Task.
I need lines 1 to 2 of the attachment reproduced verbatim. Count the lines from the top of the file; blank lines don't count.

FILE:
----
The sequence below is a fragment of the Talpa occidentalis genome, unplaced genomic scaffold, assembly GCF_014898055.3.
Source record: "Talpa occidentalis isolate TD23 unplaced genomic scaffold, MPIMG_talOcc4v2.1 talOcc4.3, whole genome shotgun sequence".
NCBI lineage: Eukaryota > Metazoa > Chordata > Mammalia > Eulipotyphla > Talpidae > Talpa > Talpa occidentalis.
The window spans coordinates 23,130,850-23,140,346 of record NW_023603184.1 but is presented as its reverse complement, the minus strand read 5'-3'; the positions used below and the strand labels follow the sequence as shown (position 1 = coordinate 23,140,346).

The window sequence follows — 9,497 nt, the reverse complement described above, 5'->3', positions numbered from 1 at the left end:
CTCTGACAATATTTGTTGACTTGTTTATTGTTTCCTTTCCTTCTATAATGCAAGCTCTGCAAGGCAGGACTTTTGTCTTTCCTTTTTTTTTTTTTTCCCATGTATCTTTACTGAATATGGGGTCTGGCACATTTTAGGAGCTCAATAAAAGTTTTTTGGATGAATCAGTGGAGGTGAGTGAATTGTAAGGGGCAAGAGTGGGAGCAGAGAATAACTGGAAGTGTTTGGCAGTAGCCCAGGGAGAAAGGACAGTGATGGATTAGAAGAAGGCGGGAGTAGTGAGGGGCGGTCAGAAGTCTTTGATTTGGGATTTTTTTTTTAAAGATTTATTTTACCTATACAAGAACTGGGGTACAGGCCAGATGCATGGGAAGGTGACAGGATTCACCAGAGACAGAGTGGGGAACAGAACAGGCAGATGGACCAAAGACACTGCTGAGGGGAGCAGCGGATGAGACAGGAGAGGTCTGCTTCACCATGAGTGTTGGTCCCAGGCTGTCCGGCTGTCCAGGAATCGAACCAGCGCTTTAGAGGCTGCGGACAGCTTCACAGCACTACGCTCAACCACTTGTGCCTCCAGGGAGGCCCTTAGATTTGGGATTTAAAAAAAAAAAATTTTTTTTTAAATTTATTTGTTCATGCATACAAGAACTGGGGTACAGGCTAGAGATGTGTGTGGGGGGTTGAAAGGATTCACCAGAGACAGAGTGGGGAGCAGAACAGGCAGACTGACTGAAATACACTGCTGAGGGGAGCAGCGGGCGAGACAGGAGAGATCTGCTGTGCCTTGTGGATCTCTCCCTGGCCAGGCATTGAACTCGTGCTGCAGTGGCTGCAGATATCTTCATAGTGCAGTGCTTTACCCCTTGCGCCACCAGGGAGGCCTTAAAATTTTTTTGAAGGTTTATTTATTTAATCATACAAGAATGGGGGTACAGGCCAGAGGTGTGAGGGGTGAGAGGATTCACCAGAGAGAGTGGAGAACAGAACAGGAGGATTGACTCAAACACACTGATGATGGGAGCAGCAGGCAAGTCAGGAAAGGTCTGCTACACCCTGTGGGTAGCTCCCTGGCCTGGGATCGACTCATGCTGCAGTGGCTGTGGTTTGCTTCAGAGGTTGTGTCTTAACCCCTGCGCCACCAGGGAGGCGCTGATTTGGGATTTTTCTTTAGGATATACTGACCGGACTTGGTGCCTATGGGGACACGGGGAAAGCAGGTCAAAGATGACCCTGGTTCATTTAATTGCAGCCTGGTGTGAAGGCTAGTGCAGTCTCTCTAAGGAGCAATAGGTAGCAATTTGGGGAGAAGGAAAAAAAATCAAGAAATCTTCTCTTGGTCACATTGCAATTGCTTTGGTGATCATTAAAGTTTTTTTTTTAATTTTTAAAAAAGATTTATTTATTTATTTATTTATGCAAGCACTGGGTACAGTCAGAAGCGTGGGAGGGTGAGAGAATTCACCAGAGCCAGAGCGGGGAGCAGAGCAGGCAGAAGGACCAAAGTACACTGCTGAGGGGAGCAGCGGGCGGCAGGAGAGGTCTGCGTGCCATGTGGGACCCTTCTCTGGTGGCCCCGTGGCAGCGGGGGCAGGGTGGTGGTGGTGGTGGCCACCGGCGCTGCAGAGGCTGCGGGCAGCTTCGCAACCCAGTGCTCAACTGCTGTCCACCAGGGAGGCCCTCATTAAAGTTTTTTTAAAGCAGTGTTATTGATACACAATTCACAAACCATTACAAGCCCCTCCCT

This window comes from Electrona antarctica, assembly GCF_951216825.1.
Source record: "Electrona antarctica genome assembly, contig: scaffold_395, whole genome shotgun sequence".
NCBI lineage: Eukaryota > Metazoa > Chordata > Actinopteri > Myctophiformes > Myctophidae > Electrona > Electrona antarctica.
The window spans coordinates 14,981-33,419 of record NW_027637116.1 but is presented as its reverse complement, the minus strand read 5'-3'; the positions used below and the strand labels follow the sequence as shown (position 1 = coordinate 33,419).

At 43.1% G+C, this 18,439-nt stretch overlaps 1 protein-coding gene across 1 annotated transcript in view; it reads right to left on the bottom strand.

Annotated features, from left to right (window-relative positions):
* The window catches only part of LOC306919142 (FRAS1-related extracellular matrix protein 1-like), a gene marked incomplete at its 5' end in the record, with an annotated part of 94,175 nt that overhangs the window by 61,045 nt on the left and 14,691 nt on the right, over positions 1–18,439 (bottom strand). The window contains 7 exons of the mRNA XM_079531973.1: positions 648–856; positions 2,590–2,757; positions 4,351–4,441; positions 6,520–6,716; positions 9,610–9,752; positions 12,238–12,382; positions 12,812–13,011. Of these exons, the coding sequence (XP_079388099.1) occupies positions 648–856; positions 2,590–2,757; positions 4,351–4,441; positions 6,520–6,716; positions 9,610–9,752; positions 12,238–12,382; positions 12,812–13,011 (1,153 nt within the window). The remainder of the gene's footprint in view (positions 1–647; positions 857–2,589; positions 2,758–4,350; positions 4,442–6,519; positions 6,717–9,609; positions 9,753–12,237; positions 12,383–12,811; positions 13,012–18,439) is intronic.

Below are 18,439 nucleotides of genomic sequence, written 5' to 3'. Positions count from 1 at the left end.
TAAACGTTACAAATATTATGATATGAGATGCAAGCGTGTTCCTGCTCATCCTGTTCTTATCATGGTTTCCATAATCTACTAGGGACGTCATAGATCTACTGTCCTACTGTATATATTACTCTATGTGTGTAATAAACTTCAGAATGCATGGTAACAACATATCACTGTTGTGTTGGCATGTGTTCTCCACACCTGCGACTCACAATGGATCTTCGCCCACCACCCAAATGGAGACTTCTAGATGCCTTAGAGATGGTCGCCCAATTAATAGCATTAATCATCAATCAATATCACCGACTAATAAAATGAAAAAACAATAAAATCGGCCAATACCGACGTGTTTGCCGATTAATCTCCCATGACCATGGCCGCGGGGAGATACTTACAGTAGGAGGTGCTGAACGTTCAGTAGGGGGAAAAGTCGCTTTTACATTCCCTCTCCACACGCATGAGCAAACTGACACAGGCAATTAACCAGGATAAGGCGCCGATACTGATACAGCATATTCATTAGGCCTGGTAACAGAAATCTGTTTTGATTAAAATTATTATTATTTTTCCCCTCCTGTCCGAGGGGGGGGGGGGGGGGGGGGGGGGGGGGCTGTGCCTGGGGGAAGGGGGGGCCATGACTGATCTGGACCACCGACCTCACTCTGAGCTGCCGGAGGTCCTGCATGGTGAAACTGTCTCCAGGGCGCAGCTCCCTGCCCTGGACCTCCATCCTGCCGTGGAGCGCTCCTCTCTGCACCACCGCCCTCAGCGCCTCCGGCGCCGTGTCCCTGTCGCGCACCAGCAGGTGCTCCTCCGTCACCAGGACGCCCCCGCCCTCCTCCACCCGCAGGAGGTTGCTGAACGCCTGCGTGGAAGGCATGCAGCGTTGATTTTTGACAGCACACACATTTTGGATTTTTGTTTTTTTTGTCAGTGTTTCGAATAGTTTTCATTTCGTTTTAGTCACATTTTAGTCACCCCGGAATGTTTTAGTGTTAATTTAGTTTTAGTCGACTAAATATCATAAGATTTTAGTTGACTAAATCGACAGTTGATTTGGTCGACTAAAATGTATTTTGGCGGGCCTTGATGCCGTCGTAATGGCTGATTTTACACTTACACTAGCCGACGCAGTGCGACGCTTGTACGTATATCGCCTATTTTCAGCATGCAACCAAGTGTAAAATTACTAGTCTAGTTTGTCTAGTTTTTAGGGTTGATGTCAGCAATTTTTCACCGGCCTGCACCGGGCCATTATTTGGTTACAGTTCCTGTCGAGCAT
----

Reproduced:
The sequence below is a fragment of the Talpa occidentalis genome, unplaced genomic scaffold, assembly GCF_014898055.3.
Source record: "Talpa occidentalis isolate TD23 unplaced genomic scaffold, MPIMG_talOcc4v2.1 talOcc4.3, whole genome shotgun sequence".